Yes, you can include your lease on your Chapter 7 bankruptcy. You will be required to accept or reject any outstanding lease at the time you file. You can choose to reject your residential lease at the time of filing. Any past due arrearage will be treated as an unsecured non-priority claim and will be discharged with your bankruptcy.
If you stop paying your lease before you file, you are open to collection calls, lawsuits, and possible garnishments. You will only receive protection once you file your case.
Yes, you are required to list all creditors and the landlord would be a creditor, even if you are not behind in payments. You should list the contract on Schedule G - executory contracts and unexpired leases. The Chapter 7 trustee will take over your position with the landlord after you file. The trustee will determine if they want to assume the lease - in this case most likely not.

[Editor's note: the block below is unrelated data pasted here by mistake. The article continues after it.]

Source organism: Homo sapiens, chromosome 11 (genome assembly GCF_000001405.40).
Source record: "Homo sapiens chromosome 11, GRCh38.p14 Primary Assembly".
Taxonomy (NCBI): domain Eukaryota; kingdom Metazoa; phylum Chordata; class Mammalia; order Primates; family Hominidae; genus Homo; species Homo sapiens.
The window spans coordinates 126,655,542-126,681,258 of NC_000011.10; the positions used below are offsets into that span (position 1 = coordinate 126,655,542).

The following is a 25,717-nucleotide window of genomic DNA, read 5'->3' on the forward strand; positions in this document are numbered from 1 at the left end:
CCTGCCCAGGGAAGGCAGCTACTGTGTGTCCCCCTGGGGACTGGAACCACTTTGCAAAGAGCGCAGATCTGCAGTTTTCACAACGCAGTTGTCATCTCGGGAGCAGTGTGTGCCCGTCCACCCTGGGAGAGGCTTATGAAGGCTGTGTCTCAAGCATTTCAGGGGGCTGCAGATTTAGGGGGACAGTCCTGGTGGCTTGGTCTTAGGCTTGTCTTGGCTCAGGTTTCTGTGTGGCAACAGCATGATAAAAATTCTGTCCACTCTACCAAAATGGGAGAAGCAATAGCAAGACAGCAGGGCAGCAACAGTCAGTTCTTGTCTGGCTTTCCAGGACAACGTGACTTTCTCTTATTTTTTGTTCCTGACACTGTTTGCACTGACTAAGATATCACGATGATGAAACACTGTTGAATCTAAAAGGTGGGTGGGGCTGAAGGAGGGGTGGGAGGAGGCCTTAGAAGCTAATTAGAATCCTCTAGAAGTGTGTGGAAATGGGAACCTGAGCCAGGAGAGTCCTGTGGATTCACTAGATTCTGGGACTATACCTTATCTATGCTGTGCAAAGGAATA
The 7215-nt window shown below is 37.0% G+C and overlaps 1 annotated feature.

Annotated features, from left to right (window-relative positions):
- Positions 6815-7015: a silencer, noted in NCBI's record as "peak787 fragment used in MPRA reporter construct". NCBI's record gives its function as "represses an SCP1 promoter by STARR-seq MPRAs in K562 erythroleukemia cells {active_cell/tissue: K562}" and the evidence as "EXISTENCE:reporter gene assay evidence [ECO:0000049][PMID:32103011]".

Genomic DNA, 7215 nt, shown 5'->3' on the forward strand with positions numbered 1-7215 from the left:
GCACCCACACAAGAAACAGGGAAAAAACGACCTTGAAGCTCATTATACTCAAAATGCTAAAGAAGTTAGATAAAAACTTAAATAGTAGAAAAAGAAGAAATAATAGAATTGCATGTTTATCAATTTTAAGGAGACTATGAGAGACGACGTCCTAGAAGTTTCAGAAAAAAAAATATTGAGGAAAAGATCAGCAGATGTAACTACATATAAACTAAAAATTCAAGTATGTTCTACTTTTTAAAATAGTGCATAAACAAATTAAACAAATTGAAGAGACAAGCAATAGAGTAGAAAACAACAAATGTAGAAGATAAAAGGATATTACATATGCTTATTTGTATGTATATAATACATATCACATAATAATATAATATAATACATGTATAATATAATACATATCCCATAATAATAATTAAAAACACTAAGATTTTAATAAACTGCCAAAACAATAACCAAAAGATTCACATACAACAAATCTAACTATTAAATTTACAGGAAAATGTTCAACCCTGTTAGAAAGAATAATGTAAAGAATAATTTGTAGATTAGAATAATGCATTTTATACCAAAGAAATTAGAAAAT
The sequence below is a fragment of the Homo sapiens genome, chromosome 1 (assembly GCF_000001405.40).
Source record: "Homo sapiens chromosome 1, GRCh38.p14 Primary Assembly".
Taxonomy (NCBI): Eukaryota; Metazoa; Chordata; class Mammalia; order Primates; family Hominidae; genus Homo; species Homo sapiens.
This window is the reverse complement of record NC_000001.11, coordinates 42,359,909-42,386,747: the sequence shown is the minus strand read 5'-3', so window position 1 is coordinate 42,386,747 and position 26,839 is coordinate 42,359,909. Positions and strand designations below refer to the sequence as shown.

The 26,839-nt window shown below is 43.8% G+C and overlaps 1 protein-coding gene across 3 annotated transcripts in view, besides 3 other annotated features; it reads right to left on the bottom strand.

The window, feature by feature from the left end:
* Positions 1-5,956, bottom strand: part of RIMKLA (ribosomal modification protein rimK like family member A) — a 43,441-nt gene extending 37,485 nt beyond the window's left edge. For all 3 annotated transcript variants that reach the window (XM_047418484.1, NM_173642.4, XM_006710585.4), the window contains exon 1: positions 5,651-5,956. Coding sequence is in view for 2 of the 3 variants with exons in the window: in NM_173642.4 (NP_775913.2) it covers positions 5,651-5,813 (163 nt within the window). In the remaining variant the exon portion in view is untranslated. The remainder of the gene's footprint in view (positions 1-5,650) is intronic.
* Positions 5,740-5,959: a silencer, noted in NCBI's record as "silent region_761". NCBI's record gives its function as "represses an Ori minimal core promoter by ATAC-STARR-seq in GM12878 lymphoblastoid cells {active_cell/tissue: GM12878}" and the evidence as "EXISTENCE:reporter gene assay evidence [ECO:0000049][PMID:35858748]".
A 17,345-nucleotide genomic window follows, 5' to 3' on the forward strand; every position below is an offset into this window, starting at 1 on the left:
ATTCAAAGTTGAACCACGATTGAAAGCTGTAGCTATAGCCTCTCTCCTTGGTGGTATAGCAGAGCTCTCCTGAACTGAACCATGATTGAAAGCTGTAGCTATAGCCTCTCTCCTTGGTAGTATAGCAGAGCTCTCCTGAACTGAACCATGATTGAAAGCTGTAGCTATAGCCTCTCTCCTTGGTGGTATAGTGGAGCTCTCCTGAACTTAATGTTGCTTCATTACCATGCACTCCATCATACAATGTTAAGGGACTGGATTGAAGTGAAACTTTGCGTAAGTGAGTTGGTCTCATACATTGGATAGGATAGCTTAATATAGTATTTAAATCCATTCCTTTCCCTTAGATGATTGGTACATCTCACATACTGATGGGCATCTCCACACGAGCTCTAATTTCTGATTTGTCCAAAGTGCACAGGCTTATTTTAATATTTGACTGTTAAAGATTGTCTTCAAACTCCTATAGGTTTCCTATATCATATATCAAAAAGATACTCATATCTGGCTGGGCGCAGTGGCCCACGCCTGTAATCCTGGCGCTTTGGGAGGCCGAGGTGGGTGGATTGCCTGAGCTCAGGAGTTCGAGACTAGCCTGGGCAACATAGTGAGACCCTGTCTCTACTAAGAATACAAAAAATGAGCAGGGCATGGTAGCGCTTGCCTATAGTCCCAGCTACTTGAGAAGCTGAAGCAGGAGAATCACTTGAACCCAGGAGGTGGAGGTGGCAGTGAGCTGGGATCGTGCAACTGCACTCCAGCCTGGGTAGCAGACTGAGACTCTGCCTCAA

If the trustee does nothing, the lease is automatically rejected and the landlord has a general unsecured claim for whatever damages exist at the time of filing. Since the landlord's claim is an unsecured claim, your liability will be discharged when you receive your discharge.
Not only can you break the lease, but all debt from the lease would be discharged. You must list the landlord on your petition. Also, if you stay beyond the date of filing, you may be responsible for the rent post-filing until you leave (or are evicted).
Yes, you are allowed to break your lease under a Chapter 7 bankruptcy. Be sure to list the landlord as a creditor on Schedule F so that he gets notified and reject the lease on your schedules.